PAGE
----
“It’s something good, a legacy that is being carried on in the family. I’m happy to be the next in the family to be competing at the Olympics.”

It isn’t just a medal in the singles Tsitsipas has his eyes on, he will also be bidding for success in the mixed doubles alongside Maria Sakkari. The two previously paired up at the 2019 Hopman Cup where they finished second in their group.

“We have already played once (together), and we had great success,” Sakkari told reporters on Monday. “We know each other really well, and we are much better players two-and-a-half years later, and we are both really pumped to play together. Of course, I cannot predict that we will get a medal. We will try our best and I think we give ourselves the best chance we can.”

Tsitsipas will return to action tomorrow in the men’s singles where he will play Frances Tiafoe in the second round.

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Carlos Alcaraz reaches his first ATP Tour final in Umag

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Spanish Next Gen star Carlos Alcaraz secured a spot in his first ATP tour-level final with a 6-2 7-6 (7-3) at the Plava Laguna Croatia Open in Umag. 

 

Alcaraz has become the youngest ATP Tour finalist since 18-year-old Kei Nishikori won the Delray Beach title in 2008. 

Alcaraz broke twice to open up a 4-0 lead and held his next service games to close out the first set 6-2. 

Ramos Vinolas came back from a break down three times in the second set, when Alcaraz served for the match. Alcaraz battled through the second-set tie-break to clinch the win after two hours.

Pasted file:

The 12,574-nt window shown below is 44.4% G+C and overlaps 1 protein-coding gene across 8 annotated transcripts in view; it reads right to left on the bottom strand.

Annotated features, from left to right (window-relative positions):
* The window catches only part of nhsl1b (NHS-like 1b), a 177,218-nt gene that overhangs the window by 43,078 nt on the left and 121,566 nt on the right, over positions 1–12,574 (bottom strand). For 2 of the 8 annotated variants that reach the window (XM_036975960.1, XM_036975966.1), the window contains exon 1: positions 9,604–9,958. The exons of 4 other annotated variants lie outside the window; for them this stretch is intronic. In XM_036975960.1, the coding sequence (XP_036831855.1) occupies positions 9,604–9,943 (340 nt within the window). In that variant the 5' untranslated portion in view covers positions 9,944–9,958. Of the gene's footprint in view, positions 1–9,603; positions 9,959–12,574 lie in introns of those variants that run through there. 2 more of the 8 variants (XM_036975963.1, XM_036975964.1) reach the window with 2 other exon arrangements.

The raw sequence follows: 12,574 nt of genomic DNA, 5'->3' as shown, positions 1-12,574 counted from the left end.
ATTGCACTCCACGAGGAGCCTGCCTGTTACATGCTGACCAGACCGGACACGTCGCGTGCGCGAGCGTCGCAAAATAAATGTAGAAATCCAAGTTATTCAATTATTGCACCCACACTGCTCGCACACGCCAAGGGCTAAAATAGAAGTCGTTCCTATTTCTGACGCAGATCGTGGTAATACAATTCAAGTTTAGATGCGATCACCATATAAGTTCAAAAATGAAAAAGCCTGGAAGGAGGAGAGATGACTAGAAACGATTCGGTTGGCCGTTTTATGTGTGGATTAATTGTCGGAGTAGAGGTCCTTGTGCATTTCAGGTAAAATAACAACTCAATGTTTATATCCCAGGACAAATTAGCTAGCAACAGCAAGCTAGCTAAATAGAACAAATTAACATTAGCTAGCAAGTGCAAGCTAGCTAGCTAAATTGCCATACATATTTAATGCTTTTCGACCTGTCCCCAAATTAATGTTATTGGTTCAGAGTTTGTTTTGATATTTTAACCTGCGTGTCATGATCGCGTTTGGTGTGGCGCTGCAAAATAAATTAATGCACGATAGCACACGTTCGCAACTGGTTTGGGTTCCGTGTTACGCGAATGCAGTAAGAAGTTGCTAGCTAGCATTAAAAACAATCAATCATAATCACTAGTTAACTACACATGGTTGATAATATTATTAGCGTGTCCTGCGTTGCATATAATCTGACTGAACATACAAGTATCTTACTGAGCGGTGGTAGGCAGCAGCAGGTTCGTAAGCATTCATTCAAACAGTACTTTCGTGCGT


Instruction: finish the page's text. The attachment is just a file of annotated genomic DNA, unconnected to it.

Alcaraz set up a final against Richard Gasquet, who battled past German qualifier Daniel Altmeier 7-6 (7-2) 3-6 6-3 after three hours and 11 minutes. 

Gasquet has become the second oldest finalist in tournament history. The 35-year-old saved seven of hi sten break points, but he converted just just 3 of his 17 break points.  

Gasquet rallied from a break down twice to draw level to 4-4 before winning the tie-break 7-2. Altmeier converted his third break point in the eighth game to win the second set 6-3. Altmeier saved three break points in the second game, before Gasquet converted his second break point in the sixth game to win the second set 6-3. 

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Novak Djokovic Cruises Past Dellien In Olympics Opener

Novak Djokovic’s bid for a historic golden slam continued in Tokyo.

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Novak Djokovic (@ITFTennis - Twitter)

Novak Djokovic cruised past Hugo Dellien 6-2 6-2 to open his bid for a gold medal at the Olympics.

 

The world number one’s bid to achieve the golden slam is on after thrashing the Bolivian in humid conditions.

A perfect start for the Serbian who is looking to achieve the one thing he is yet to achieve and that’s win a gold medal.

Next for Djokovic will be Germany’s Jan-Lennard Struff.

In 32C temperatures, Djokovic was looking to start his campaign off against Bolivian veteran Hugo Dellien.

The slow paced courts would suit Dellien as he engaged in some long rallies with the world number one early on.

Despite creating three break points in the fourth game, Djokovic would fail to break early on.

However Djokovic increased his level mixing up the pace and depth of his shots to create angles for simple winners.

On his fifth break point Djokovic would break for a 4-2 lead and the top seed would break for a second time as Dellien had no answers for the Serb’s defensive skills. First set to Djokovic in 33 minutes.

A similar pattern evolved in the second set only this time Djokovic did get a break in the fourth game, breaking to love.

Accurate serving and construction of points gave Djokovic an easy first round match as another break secured the match and sealed his spot into the second round.

A fine performance in tough conditions gave Djokovic’s bid for history the best possible start.

Next for Djokovic will be Jan-Lennard Struff who beat Thiago Monteiro 6-3 6-4.